Many organizations spin their wheels when it comes to cybersecurity, says IBM's Andy Land. They invest in tools that do everything except what security leaders are fundamentally tasked with doing: Protect the data.
The fraud shift as a result of the migration to EMV chip payments in the U.S. will extend beyond card-not-present payments, experts at Information Security Media Group's fraud and data breach summits in San Francisco last week warned.
For years, information security experts have been warning users to create complex, unique passwords, and organizations to secure them properly. But an analysis of 12 million cracked Ashley Madison passwords shows how much we're still failing.
Apple is moving to contain an outbreak of malicious apps being distributed via its official App Store that were infected with XcodeGhost malware. Hundreds of apps and millions of users were reportedly infected.
The use of Bitcoin poses big cybersecurity and money-laundering concerns for banks. But the transaction infrastructure used by cryptocurrencies offers many features that banks should put to use, says former FBI Special Agent Vince D'Agostino.
Too often, individuals who fail to take the proper steps to secure IT aren't punished for their reckless behavior. But should those who consistently fail to follow safe cyber hygiene be severely penalized for repeatedly falling for phishing attacks?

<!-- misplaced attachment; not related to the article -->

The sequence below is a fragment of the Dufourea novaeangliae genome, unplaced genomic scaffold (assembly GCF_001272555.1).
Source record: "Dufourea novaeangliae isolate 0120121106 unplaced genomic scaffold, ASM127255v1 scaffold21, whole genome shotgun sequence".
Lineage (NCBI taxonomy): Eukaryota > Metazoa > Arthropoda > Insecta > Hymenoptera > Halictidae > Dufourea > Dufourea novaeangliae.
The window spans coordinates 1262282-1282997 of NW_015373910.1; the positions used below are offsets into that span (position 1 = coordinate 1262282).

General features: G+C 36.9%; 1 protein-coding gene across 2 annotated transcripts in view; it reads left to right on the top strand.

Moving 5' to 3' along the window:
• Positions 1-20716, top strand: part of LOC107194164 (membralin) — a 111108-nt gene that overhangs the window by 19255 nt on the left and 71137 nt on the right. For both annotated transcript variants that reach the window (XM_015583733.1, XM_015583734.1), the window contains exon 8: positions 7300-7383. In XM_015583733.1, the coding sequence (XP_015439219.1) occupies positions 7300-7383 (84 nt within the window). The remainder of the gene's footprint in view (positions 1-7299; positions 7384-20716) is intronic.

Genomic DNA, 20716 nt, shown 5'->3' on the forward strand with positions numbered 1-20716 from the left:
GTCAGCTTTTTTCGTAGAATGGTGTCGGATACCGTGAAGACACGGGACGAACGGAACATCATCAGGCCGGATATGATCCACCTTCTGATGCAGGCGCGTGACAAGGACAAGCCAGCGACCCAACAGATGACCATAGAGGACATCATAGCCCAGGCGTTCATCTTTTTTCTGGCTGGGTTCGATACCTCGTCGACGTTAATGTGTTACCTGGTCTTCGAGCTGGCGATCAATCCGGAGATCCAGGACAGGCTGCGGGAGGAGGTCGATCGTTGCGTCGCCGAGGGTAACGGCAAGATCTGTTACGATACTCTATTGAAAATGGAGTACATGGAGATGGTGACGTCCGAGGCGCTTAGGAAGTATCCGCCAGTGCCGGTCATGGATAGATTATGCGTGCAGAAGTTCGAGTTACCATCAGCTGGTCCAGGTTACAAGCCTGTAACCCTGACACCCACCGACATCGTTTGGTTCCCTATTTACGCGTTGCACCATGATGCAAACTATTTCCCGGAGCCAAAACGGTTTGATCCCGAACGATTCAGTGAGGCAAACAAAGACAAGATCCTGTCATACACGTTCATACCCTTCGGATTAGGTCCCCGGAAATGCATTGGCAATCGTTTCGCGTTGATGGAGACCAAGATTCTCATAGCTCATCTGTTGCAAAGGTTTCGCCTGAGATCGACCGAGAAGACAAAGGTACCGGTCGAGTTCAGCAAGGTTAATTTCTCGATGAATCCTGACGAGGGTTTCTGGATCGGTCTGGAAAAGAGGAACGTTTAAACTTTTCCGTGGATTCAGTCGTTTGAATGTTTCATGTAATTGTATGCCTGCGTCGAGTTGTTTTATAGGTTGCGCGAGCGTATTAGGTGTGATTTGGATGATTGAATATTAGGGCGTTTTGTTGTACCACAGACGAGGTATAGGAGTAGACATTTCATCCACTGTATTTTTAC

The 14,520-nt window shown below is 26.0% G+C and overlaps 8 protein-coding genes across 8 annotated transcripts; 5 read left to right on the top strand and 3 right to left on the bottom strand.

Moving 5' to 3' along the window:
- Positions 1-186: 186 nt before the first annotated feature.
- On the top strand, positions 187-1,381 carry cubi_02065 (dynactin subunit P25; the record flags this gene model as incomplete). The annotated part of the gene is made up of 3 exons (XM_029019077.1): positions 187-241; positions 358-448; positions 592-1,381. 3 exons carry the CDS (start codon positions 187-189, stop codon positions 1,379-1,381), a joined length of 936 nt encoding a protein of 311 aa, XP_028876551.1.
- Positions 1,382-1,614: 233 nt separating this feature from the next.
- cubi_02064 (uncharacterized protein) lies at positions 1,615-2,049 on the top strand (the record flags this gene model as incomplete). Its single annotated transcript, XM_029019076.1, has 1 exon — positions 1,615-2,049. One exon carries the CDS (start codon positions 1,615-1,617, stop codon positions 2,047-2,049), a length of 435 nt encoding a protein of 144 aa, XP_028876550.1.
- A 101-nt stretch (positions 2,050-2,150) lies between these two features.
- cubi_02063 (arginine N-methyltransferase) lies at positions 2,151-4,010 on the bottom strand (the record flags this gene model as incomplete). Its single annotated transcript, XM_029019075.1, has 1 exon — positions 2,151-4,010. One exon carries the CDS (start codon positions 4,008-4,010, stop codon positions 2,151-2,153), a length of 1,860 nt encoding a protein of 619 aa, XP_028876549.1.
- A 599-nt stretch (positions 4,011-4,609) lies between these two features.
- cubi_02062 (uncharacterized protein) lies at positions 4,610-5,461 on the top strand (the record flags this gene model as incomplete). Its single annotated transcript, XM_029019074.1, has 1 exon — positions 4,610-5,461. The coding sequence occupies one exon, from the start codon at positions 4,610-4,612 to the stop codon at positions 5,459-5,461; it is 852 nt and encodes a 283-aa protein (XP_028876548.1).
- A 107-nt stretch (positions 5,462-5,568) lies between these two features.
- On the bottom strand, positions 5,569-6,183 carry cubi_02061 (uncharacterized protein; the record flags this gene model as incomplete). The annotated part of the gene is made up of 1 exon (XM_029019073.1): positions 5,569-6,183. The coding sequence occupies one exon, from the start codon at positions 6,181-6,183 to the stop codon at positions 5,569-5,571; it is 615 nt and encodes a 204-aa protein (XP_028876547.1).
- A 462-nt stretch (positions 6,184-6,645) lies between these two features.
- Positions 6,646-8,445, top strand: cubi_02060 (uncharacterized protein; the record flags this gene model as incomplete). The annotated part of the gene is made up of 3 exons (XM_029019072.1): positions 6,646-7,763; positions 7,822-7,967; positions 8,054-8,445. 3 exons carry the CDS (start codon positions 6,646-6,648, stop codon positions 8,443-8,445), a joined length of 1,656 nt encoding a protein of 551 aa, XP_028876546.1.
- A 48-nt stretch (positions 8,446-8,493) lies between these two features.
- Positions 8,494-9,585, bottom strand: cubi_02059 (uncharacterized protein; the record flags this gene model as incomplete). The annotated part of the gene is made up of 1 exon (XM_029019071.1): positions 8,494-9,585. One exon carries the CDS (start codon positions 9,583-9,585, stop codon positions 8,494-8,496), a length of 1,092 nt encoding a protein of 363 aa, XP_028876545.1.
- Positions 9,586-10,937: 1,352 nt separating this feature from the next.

The insider threat is one that organizations often want to overlook. But it's hard to ignore when they are losing critical assets. Lockheed Martin's Douglas Thomas tells how to sell an insider threat program.
The U.S. migration to EMV chip payment cards, which is progressing slowly, will be overshadowed by EMV-compliant mobile payments, says Gray Taylor of Conexxus, a convenience store and petroleum industry technology association.
The creation of the California Cybersecurity Integration Center demonstrates that the state is taking a proactive approach to securing its digital assets, says Mark Weatherford, a former California state CISO and onetime DHS deputy undersecretary for cybersecurity.
A second Russian has pleaded guilty in connection with the largest U.S. hacking scheme, which compromised more than 160 million payment card numbers. But three other alleged conspirators have yet to be arrested.
Increasingly, as enterprise leaders plan security investments, they think not just about threats and technology, but also how to tie their decisions to business performance. Gartner's Sid Deshpande explains the shift.
President Obama characterizes hacks of American businesses by Chinese hackers as an "act of aggression" against the United States and promises his administration will take action against the Chinese if they don't stop.
The 6-year-old U.S. Cyber Challenge, designed to build interest in cybersecurity careers, is going strong, as participation in its online competition and cyber boot camps continues to grow, says Karen Evans, the organization's national director.
A Russian hacker who was extradited to the United States earlier this year has admitted his role in the largest hack attack in U.S. history, which resulted in the theft of 160 million payment card numbers. Find out how much time he could spend in prison under his plea agreement.